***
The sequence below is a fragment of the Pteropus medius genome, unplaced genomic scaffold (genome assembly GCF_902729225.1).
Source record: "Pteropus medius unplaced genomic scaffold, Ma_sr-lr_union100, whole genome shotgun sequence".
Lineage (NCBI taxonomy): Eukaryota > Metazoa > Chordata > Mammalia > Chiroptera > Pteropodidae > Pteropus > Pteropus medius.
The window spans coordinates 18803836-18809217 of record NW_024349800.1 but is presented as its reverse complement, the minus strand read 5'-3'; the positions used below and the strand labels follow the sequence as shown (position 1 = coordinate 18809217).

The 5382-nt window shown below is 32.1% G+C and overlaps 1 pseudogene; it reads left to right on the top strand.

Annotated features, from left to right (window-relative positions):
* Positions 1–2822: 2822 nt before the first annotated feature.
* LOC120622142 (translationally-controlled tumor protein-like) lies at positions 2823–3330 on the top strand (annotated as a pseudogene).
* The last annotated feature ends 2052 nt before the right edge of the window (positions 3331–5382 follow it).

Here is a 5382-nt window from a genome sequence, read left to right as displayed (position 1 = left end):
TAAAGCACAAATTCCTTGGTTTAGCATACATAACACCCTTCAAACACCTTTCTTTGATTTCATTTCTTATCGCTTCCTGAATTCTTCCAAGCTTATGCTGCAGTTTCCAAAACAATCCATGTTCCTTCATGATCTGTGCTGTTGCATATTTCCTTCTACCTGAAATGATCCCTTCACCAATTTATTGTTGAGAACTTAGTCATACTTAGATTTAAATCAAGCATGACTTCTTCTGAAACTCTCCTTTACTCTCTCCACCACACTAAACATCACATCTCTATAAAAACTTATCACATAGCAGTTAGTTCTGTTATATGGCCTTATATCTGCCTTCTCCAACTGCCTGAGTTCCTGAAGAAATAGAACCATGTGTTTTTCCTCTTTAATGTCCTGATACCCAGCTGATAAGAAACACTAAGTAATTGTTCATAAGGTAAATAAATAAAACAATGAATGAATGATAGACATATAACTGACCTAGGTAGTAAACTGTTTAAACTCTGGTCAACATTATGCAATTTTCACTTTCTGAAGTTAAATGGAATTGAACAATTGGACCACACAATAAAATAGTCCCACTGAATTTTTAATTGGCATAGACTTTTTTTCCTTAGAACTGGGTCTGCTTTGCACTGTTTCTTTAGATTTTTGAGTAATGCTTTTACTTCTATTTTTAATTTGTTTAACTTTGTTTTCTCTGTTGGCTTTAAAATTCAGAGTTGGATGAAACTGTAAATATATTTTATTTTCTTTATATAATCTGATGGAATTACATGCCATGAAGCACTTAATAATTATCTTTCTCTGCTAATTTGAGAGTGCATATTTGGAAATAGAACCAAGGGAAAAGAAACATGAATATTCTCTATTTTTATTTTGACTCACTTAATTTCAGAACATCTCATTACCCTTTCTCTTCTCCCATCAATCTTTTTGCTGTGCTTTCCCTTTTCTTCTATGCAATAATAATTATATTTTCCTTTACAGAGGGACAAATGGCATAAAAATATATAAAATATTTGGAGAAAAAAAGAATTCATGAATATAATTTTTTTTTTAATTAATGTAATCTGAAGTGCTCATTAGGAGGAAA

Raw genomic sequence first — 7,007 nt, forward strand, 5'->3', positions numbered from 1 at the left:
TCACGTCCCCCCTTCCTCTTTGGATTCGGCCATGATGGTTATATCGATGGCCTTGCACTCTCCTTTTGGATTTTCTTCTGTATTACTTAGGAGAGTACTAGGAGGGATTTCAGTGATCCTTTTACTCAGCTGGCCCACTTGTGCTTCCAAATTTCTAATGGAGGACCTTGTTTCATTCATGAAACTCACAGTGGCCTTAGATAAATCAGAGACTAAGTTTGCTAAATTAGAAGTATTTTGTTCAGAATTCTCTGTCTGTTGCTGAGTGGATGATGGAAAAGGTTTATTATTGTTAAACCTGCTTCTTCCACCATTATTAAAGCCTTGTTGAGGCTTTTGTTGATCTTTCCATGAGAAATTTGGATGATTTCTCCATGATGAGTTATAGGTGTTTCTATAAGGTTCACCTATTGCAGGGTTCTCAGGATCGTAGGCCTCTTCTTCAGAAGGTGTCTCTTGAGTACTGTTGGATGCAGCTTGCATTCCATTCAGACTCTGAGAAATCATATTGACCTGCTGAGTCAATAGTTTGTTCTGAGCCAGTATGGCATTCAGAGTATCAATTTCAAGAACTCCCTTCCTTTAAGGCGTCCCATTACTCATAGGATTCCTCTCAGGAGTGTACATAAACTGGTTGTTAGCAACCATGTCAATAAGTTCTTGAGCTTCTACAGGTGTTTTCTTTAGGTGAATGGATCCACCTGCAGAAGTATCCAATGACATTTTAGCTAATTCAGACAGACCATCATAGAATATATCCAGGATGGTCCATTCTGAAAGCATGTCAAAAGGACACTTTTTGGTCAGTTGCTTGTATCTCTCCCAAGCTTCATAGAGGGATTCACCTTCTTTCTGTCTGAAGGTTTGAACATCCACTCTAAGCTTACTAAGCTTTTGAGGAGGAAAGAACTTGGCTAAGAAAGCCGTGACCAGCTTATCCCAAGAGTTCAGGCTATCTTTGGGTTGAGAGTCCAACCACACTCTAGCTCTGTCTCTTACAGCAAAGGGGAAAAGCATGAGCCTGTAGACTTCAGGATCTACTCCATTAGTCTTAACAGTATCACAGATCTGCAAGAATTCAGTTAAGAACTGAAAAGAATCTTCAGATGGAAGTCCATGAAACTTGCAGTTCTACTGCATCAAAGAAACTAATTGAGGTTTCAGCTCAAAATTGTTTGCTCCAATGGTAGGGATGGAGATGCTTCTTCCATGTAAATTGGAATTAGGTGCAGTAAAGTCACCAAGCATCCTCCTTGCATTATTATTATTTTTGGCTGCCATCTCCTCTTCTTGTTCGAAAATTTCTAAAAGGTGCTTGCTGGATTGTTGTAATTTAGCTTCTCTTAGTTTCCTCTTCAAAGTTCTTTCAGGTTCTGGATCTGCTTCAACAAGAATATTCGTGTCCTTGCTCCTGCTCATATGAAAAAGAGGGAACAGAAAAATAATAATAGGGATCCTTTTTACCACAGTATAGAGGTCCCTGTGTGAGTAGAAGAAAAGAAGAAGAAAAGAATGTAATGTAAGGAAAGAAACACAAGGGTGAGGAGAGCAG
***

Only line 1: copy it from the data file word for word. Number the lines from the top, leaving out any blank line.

The sequence below is a fragment of the Pteropus medius genome, unplaced genomic scaffold (genome assembly GCF_902729225.1).